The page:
Lest you think any of this would be easy to explain, it gets harder to explain.  Netflix convinced many smaller ISPs that a direct connection to their backbones was good for the ISP’s customers and hence should be provided to Netflix free of charge.  The larger ISPs like Comcast had the (pardon the pun, but I simply must) BACKBONE to tell Netflix “you want the high-value-high-bandwidth connection, you’re going to pay for it.”  And travel with me now through the looking glass: Netflix agreed and paid Comcast.

Inspector Clouseau nailed it: as soon the Netflix CDN was connected directly to the Comcast backbone, customer complaints about stalled/frozen videos plummeted.

I’ll refrain from quoting YOU and what you’re thinking, but I would actually like to know what you’re thinking at the end of this paragraph.  It was AFTER he wrote the check to Comcast that Reed Hastings went on the bender of all Twitter-and-then-some whistle stop tours telling EVERYONE that Comcast was ripping up net neutrality, destroying the Internet and—while they didn’t actually have the photo—that Brian Roberts flipped off the FCC.  Seriously, I can’t make stuff like this up even when I try.

One last factoid and then we’ll hand this to the jury.  Gross oversimplification here, but the analogy works:

  • Imagine that there is a single router sitting between the public Internet and the Comcast broadband network
  • The Netflix CDN is now connected directly to the Comcast backbone
  • Therefore, Netflix video packets no longer ‘compete’ with all other packets at that router; they do an end-run around that potential bottleneck
  • Now that Netflix packets have nearly unfettered access to the Comcast backbone, they hoover up all the bandwidth they need; THAT IS HOW AND WHY videos no longer freeze
  • Given that nobody added bandwidth to the Comcast broadband network, other traffic MUST be slower than it was pre-Netflix-Comcast-direct-connection

Call me cynical, but THAT doesn’t sound like a shining model of net neutrality.  That sounds like Netflix packets are getting preferential treatment at the expense of other packets.  THAT sounds like Reed Hastings should put a cork in the “Comcast is undermining net neutrality” bandwagon.  From Silicon Valley.


Here is Level 3′s plan to make interconnection fees a network neutrality issue

23 Mar
Data Cables Peering

Should ISPs be able to charge transit providers and web content companies for access to their end users? Are they actually doing this? The FCC may have to decide.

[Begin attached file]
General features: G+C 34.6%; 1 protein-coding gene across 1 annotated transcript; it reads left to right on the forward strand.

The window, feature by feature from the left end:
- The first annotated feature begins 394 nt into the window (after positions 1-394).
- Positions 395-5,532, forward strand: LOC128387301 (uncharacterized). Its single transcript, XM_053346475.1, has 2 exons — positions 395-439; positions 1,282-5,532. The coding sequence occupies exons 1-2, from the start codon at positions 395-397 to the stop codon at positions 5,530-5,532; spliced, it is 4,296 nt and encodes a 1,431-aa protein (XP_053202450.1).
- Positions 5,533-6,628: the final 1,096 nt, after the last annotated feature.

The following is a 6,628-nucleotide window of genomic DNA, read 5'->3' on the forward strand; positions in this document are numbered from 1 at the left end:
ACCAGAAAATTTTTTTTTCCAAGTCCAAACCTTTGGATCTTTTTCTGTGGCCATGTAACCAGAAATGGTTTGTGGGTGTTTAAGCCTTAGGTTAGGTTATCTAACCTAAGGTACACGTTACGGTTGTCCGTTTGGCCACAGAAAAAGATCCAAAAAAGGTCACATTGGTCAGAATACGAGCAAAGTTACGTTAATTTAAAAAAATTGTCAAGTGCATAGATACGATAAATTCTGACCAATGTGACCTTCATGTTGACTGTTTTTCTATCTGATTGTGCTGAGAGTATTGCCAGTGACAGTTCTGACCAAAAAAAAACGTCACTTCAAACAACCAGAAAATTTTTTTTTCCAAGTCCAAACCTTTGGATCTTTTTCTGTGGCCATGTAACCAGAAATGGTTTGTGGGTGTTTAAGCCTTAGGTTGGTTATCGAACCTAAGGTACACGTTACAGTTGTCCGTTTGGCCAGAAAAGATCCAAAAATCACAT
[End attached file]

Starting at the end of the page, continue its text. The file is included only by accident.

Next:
The gloves are coming off in the fight to prevent ISPs from charging content providers and middle mile transit companies a fee to deliver web content to the end consumer. Earlier this week Level 3 Communications, a transit provider wrote a post that claimed interconnection fees should be a network neutrality issue and then on Thursday Netflix CEO Reed Hastings posted a blog post and submitted a filing to the FCC that said the same thing.

On Friday Level 3 filed its formal comments to the agency, and both give examples of what they see as ISPs trying to collect tolls in the middle of the network.

This is the problem

One way ISPs  justify their interconnection fees is to point out that they will exchange traffic for free — so long as it is between “peers” or networks of equal size. They use traffic ratios to determine this and publish those rations online or in a publicly available database. However, Hastings said in this blog post that when Netflix suggested that it could become a peer to ISPs by making the upstream and downstream traffic burden it was imposing equal (and thus meeting the direct peering definition), “there is an uncomfortable silence.”

Meanwhile, Level 3′s filing claims that the company sought to peer with an ISP and was rebuffed even though it had offered to split the cost of connecting the two networks by paying for more ports and servers. It then showed two charts that illustrate how the single port it had with this unnamed ISP became congested at the same time every week as the ISP’s end users demanded more content.

Level 3 and Netflix argue that these are tolls placed by the ISP, which restrict the content providers’ ability to get their traffic to the end user. They argue that this is the same as discrimination on the last mile network, even though it is happening further upstream where the middle mile meets the last mile.

A solution for peering disputes?

So Level 3 has proposed that the FCC should require ISPs to interconnect on “commercially reasonable terms, without the payment of an access charge.”
Level 3 wants the FCC to say that access charges, where an ISP charges those it exchanges traffic with for the privilege of reaching its users, are not commercially reasonable. It then suggests some basics on how the FCC should think about “commercially reasonable terms.”

Basically, Level 3 wants an ISP to add more capacity at congested areas at no charge or offer another point of interconnection in the geographic area where it will provide interconnection without charge. It’s unclear if Level 3′s definition of no charge, means that Level 3 won’t help offset the cost of the gear to provide more capacity.

As a way of mitigating the burden such rules would lay on ISPs, Level 3 suggests that ISPs would only have to interconnect with large networks. It also notes that the FCC could implement this rule without imposing common carrier rules on ISPs, which the agency is clearly unwilling to do.

Level 3 says in its filing: